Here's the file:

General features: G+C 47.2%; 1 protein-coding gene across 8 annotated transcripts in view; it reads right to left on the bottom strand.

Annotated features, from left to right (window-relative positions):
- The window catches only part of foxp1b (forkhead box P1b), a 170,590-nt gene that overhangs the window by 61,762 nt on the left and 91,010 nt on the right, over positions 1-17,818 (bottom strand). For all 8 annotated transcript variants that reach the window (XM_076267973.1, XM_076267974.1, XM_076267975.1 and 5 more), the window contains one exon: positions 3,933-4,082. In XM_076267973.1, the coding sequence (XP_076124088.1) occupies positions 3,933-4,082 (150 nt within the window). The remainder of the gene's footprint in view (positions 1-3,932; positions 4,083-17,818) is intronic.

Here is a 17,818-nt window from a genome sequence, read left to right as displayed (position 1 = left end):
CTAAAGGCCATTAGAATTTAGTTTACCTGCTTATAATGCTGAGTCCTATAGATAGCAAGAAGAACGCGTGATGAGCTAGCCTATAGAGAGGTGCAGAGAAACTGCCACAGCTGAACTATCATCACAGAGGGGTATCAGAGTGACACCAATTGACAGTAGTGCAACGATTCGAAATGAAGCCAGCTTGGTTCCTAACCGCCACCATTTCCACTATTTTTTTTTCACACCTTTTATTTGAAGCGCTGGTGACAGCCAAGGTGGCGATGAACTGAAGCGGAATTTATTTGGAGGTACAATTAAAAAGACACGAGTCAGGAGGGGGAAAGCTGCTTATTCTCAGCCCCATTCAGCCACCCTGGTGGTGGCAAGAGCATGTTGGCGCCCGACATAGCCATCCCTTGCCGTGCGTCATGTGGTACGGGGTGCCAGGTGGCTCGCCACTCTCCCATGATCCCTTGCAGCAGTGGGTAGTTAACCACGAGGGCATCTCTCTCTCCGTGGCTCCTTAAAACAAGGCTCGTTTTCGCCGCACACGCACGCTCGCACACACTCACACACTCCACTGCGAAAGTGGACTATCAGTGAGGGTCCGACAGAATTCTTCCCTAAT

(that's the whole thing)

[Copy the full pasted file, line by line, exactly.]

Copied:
General features: G+C 47.2%; 1 protein-coding gene across 8 annotated transcripts in view; it reads right to left on the bottom strand.

Annotated features, from left to right (window-relative positions):
- The window catches only part of foxp1b (forkhead box P1b), a 170,590-nt gene that overhangs the window by 61,762 nt on the left and 91,010 nt on the right, over positions 1-17,818 (bottom strand). For all 8 annotated transcript variants that reach the window (XM_076267973.1, XM_076267974.1, XM_076267975.1 and 5 more), the window contains one exon: positions 3,933-4,082. In XM_076267973.1, the coding sequence (XP_076124088.1) occupies positions 3,933-4,082 (150 nt within the window). The remainder of the gene's footprint in view (positions 1-3,932; positions 4,083-17,818) is intronic.

Here is a 17,818-nt window from a genome sequence, read left to right as displayed (position 1 = left end):
CTAAAGGCCATTAGAATTTAGTTTACCTGCTTATAATGCTGAGTCCTATAGATAGCAAGAAGAACGCGTGATGAGCTAGCCTATAGAGAGGTGCAGAGAAACTGCCACAGCTGAACTATCATCACAGAGGGGTATCAGAGTGACACCAATTGACAGTAGTGCAACGATTCGAAATGAAGCCAGCTTGGTTCCTAACCGCCACCATTTCCACTATTTTTTTTTCACACCTTTTATTTGAAGCGCTGGTGACAGCCAAGGTGGCGATGAACTGAAGCGGAATTTATTTGGAGGTACAATTAAAAAGACACGAGTCAGGAGGGGGAAAGCTGCTTATTCTCAGCCCCATTCAGCCACCCTGGTGGTGGCAAGAGCATGTTGGCGCCCGACATAGCCATCCCTTGCCGTGCGTCATGTGGTACGGGGTGCCAGGTGGCTCGCCACTCTCCCATGATCCCTTGCAGCAGTGGGTAGTTAACCACGAGGGCATCTCTCTCTCCGTGGCTCCTTAAAACAAGGCTCGTTTTCGCCGCACACGCACGCTCGCACACACTCACACACTCCACTGCGAAAGTGGACTATCAGTGAGGGTCCGACAGAATTCTTCCCTAAT